According to two separate announcements made by Pacifico Energy and Trina Solar, construction on three new utility-scale plants is set to commence in Japan.
The 112 MW(DC) Bizen solar park in Wake, Okayama Prefecture and the 72 MW(DC) Yumesaki solar park in Himeji, Hyogo Prefecture will be built by Pacifico Energy.
According to the Tokyo-based company, operations on the Bizen plant are scheduled to start in spring 2020, with the generated electricity sold to regional utility, Chugoku Electric Power Co., Inc.
Meanwhile, construction on the 72 MW Yumesaki plant, located on the site of a golf course in Himeji-city, is expected to be completed by Fall of the same year. The generated electricity here will be sold to regional utility, Kansai Electric Power Co., Inc.
Trina has said its 29 MW solar plant will be located in Kurokawa District in the north-eastern Miyagi Prefecture. The Chinese PV company is working together with Thailand’s Banpu Power Public Company Limited to bring the plant online by next summer. Regional utility, Tohoku Electric Power Co. will buy the generated electricity.
Japan’s solar market
In an interview with pv magazine in July, Izumi Kaizuka, Principal Analyst and Direct of Research Division at RTS Corporation, said that the current FIT for solar PV in Japan is set at US$0.16/kWh.
Despite a very unpopular tender round in January, and a number of project cancellations, the Japanese solar market should still experience some 6-7 GW of new installations in 2018, she added.
The Ministry of Economy, Trade and Industry (METI) has revoked FIT approvals for 260,000 solar projects, totalling 14.6 GW of capacity, out of 84.5 GW of projects that had been approved under Japan’s old FIT scheme, said RTS Corp. in its latest monthly report.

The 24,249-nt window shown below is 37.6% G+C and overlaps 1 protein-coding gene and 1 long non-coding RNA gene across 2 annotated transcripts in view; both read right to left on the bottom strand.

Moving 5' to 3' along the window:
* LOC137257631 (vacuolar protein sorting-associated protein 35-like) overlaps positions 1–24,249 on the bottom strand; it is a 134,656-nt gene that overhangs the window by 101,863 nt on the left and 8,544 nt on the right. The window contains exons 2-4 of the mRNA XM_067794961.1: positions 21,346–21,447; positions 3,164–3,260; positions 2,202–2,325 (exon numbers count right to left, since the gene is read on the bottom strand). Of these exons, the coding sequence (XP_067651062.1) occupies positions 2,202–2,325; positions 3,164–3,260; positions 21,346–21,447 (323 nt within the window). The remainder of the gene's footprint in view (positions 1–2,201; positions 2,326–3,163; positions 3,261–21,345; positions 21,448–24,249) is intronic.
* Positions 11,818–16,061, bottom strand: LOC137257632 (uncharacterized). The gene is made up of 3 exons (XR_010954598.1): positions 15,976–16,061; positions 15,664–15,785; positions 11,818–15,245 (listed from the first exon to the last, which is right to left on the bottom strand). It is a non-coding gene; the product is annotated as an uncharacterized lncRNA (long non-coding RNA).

However, the Tokyo-based PV consulting firm estimated that about 30 GW of PV capacity approved for development under the old program is still waiting to be commissioned.
Indeed, Pacifico touts that it has already finished installation of more than 200 MW in Japan, and is currently constructing more than 300 MW. These inlcude sites of considerable size in Osaki, Miyagi, and in Miyazaki totaling 227.4 MW(DC), already in operation, and sites to be commissioned shortly, including a 257 MW(DC) solar power generation plant in Okayama, where construction commenced in April 2017.
RTS acknowledged that projects approved under Japan’s old FIT program will comprise an unspecified portion of the capacity added in 2018. But it also said that the “recovery” of Japan’s residential solar market will account for a significant amount of this year’s installations, largely on the back of rising storage battery deployment and the growing importance of zero-energy home (ZEH) solutions.
Kaizuka added that despite the unpopular tender round, Japan is considered a low-risk country from an investment perspective, which continues to stimulate the market and attracts investors to develop solar PV sites further.